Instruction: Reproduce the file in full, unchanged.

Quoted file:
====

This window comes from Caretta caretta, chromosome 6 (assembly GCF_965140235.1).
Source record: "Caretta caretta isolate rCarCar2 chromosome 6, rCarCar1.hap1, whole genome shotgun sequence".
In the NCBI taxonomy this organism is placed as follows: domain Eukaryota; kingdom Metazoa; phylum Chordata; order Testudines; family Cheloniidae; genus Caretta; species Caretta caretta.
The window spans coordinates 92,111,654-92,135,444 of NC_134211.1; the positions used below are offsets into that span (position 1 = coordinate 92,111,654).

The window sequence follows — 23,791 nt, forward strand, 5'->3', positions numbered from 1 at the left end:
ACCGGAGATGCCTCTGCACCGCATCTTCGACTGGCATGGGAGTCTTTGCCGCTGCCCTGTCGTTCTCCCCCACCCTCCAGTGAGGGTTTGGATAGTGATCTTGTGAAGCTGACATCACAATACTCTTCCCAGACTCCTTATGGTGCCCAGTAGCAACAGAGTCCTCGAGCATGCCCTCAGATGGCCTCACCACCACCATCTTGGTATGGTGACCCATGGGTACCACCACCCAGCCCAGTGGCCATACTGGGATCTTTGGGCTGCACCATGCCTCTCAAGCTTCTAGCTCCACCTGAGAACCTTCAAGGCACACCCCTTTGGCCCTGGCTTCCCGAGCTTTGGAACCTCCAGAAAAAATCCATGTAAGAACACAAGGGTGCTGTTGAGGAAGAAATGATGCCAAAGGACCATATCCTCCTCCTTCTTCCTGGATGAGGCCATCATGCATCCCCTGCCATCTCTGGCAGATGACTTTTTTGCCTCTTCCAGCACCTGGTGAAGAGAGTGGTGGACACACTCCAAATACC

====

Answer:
This window comes from Caretta caretta, chromosome 6 (assembly GCF_965140235.1).
Source record: "Caretta caretta isolate rCarCar2 chromosome 6, rCarCar1.hap1, whole genome shotgun sequence".
In the NCBI taxonomy this organism is placed as follows: domain Eukaryota; kingdom Metazoa; phylum Chordata; order Testudines; family Cheloniidae; genus Caretta; species Caretta caretta.
The window spans coordinates 92,111,654-92,135,444 of NC_134211.1; the positions used below are offsets into that span (position 1 = coordinate 92,111,654).

The window sequence follows — 23,791 nt, forward strand, 5'->3', positions numbered from 1 at the left end:
ACCGGAGATGCCTCTGCACCGCATCTTCGACTGGCATGGGAGTCTTTGCCGCTGCCCTGTCGTTCTCCCCCACCCTCCAGTGAGGGTTTGGATAGTGATCTTGTGAAGCTGACATCACAATACTCTTCCCAGACTCCTTATGGTGCCCAGTAGCAACAGAGTCCTCGAGCATGCCCTCAGATGGCCTCACCACCACCATCTTGGTATGGTGACCCATGGGTACCACCACCCAGCCCAGTGGCCATACTGGGATCTTTGGGCTGCACCATGCCTCTCAAGCTTCTAGCTCCACCTGAGAACCTTCAAGGCACACCCCTTTGGCCCTGGCTTCCCGAGCTTTGGAACCTCCAGAAAAAATCCATGTAAGAACACAAGGGTGCTGTTGAGGAAGAAATGATGCCAAAGGACCATATCCTCCTCCTTCTTCCTGGATGAGGCCATCATGCATCCCCTGCCATCTCTGGCAGATGACTTTTTTGCCTCTTCCAGCACCTGGTGAAGAGAGTGGTGGACACACTCCAAATACC